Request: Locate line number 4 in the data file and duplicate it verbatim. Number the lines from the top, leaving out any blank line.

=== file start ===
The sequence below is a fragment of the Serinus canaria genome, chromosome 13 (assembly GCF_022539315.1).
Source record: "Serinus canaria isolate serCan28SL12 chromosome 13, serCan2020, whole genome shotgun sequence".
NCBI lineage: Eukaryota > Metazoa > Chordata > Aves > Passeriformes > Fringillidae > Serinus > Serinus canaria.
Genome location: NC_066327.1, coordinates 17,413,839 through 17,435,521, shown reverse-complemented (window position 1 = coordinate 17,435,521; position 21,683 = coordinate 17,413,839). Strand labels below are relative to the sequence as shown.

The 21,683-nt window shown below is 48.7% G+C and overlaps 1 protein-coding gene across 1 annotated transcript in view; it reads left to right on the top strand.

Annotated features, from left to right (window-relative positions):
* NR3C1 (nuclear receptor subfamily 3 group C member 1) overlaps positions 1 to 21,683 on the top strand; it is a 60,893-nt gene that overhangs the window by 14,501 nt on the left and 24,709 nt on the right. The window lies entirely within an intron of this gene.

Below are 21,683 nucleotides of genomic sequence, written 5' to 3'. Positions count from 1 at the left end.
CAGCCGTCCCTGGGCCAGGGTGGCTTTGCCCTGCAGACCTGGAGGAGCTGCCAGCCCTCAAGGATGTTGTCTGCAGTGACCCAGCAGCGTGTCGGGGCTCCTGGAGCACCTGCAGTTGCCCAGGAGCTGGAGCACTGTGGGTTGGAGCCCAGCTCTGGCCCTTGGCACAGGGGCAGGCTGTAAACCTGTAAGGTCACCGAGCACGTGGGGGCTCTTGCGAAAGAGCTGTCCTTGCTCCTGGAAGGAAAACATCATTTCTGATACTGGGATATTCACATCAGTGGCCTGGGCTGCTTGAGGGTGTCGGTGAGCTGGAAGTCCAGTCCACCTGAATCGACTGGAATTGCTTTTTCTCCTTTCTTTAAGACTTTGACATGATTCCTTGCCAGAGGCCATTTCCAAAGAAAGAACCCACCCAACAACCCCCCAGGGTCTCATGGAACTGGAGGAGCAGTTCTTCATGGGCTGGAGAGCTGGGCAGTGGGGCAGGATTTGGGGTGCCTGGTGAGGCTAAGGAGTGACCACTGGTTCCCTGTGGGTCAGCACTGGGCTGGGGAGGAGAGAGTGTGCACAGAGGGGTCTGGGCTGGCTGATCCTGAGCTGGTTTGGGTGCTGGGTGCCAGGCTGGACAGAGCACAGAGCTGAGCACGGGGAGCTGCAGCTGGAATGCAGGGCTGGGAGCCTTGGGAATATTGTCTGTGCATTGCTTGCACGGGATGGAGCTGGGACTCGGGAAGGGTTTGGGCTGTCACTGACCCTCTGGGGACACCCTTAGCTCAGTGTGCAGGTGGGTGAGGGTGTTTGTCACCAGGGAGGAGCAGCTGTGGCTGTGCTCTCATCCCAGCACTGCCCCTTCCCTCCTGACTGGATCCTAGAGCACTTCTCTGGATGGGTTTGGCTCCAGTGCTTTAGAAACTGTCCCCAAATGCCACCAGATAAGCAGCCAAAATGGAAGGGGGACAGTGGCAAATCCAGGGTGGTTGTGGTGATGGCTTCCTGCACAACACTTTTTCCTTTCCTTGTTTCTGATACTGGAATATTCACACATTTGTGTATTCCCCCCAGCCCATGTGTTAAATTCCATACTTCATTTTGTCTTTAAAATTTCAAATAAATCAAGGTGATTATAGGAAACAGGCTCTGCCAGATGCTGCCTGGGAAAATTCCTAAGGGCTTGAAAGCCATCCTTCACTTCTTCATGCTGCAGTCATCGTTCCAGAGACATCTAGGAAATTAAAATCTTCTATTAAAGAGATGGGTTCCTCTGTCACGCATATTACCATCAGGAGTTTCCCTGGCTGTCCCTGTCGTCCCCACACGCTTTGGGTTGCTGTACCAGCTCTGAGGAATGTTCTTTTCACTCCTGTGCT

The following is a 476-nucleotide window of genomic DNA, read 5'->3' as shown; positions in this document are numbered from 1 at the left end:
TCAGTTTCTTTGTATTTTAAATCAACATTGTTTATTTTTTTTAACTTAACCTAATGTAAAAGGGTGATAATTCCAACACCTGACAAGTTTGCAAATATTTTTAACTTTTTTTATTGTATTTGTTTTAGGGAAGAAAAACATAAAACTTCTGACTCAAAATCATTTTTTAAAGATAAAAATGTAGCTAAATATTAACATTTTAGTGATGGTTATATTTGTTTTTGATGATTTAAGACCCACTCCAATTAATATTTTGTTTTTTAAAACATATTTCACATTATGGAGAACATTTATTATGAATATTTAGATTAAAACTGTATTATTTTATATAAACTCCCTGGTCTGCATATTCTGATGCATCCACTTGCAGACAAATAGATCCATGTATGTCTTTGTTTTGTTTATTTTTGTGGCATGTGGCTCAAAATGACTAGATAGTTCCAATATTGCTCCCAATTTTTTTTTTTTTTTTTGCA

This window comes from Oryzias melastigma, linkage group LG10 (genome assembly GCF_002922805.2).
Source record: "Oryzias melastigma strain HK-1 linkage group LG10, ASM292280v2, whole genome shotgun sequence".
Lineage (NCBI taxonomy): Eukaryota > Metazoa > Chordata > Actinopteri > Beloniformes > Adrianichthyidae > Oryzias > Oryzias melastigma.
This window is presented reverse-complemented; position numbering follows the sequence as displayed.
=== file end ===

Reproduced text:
Genome location: NC_066327.1, coordinates 17,413,839 through 17,435,521, shown reverse-complemented (window position 1 = coordinate 17,435,521; position 21,683 = coordinate 17,413,839). Strand labels below are relative to the sequence as shown.